Make My Readers Question That Norm

Daniel Varona Author Interview

The Cycle of Eden: The Young Revolution follows a young hero in a land of darkness who is destined to restore light to his worldWhat was the inspiration for the setup of your story?

The concept of Light vs Dark typically revolves around Good vs. Evil. The Young Revolution sets this up to be the usual case, but there are aspects involved in the first chapters involving Seth’s mother and later on in the series that will make my readers question that norm. Maybe there is a place, a reason, for Darkness in the world? Maybe the Light is too good to be true? Lady Eve, Seth’s mother, representing the “Moon with a Dark side” has a lot of meaning readers will catch on to as the series progresses. This part in the setup was what I had planned for a while. The vagueness behind the essences of Light and Darkness match with the fact that Seth is still a growing hero who has much to learn. The readers will learn more about Eden at the same pace Seth and his companions do which leads to many twists and turns in the plot. 

Seth is filled with doubts about his abilities to carry on his mother’s legacy and save Eden from the darkness. What were some driving ideals behind your character’s development?

Throughout the series, I never wanted to portray Seth as the typical hero that simply saves the day because “that is his destiny/purpose.” Seth very much has to rely on others, even from the very beginning of the book. He may be the “main” protagonist, but that doesn’t mean he is better or more important than any of the other brave and talented souls he meets along his journey. He never could do this alone, and that is the point I make with his character. There is nothing wrong with getting help, because together, we as people can achieve anything no matter who we are.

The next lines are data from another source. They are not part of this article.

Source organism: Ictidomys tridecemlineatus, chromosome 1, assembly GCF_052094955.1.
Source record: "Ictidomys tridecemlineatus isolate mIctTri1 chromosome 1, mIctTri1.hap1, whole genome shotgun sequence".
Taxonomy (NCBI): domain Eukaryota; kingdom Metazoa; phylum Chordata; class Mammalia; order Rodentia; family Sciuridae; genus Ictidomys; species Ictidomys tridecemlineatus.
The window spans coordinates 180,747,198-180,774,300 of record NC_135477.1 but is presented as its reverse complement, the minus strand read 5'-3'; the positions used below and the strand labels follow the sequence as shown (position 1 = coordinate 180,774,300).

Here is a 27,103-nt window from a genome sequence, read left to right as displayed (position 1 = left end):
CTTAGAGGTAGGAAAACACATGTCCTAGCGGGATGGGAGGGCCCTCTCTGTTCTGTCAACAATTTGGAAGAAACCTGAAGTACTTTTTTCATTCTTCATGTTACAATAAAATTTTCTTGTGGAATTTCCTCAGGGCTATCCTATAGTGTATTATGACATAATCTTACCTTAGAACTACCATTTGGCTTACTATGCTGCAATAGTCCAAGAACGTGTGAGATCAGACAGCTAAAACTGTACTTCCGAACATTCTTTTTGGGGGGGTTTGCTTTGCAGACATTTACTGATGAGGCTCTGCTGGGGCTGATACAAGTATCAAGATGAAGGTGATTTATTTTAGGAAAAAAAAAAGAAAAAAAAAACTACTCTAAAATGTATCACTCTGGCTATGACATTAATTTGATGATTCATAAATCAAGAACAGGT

What were some themes that were important for you to explore in this book?

There are many positive messages that relate to our own world that I hope my readers take away from The Cycle of Eden. In many ways, Eden is obviously a representation of our own Earth and the moral dilemmas we as humans put it through. A major lesson in The Young Revolution is “…the best way to find kindness is by sharing your own.” No matter how dark and lonely the world feels, kindness will always be the unifier, for we all seek it and deserve it. In general, the major message I discuss as the series goes on is the importance of history. As long as we learn from our past mistakes, the hope for changing for the betterment of the world will always exist. There are also some dark moments, but another relevant theme in The Young Revolution is finding the strength to survive. Any reason to keep getting up after we are hit down, big or small, is worth it. Self-Discovery and character growth are big components that were important to me as well, the ability to have relatability with the characters. Understanding why certain characters are the way they are and why they find a reason to change gives us perspective for people in our own world.

Where does the story go in the next book and where do you see it going in the future?